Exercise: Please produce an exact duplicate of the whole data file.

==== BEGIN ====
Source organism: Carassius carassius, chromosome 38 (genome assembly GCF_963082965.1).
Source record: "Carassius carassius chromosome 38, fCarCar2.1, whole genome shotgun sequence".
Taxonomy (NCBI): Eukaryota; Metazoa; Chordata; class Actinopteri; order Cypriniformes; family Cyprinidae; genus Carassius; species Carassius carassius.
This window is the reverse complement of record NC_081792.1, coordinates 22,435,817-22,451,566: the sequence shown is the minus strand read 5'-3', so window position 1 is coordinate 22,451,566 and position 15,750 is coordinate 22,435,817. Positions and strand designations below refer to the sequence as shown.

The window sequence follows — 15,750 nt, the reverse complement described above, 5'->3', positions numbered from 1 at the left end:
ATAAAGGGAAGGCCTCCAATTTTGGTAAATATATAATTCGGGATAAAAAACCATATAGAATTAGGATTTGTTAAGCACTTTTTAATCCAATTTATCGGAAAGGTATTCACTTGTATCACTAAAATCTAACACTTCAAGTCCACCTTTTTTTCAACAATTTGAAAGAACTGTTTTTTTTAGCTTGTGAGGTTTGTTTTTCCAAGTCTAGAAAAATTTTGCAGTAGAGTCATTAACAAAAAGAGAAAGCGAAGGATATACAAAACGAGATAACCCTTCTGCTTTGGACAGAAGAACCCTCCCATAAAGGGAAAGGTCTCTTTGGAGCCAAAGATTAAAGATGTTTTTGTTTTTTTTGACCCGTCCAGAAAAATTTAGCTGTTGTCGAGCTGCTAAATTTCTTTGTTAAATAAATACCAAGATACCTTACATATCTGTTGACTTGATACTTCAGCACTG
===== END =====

Source organism: Carassius carassius, chromosome 38 (genome assembly GCF_963082965.1).
Source record: "Carassius carassius chromosome 38, fCarCar2.1, whole genome shotgun sequence".
Taxonomy (NCBI): Eukaryota; Metazoa; Chordata; class Actinopteri; order Cypriniformes; family Cyprinidae; genus Carassius; species Carassius carassius.
This window is the reverse complement of record NC_081792.1, coordinates 22,435,817-22,451,566: the sequence shown is the minus strand read 5'-3', so window position 1 is coordinate 22,451,566 and position 15,750 is coordinate 22,435,817. Positions and strand designations below refer to the sequence as shown.

The window sequence follows — 15,750 nt, the reverse complement described above, 5'->3', positions numbered from 1 at the left end:
ATAAAGGGAAGGCCTCCAATTTTGGTAAATATATAATTCGGGATAAAAAACCATATAGAATTAGGATTTGTTAAGCACTTTTTAATCCAATTTATCGGAAAGGTATTCACTTGTATCACTAAAATCTAACACTTCAAGTCCACCTTTTTTTCAACAATTTGAAAGAACTGTTTTTTTTAGCTTGTGAGGTTTGTTTTTCCAAGTCTAGAAAAATTTTGCAGTAGAGTCATTAACAAAAAGAGAAAGCGAAGGATATACAAAACGAGATAACCCTTCTGCTTTGGACAGAAGAACCCTCCCATAAAGGGAAAGGTCTCTTTGGAGCCAAAGATTAAAGATGTTTTTGTTTTTTTTGACCCGTCCAGAAAAATTTAGCTGTTGTCGAGCTGCTAAATTTCTTTGTTAAATAAATACCAAGATACCTTACATATCTGTTGACTTGATACTTCAGCACTG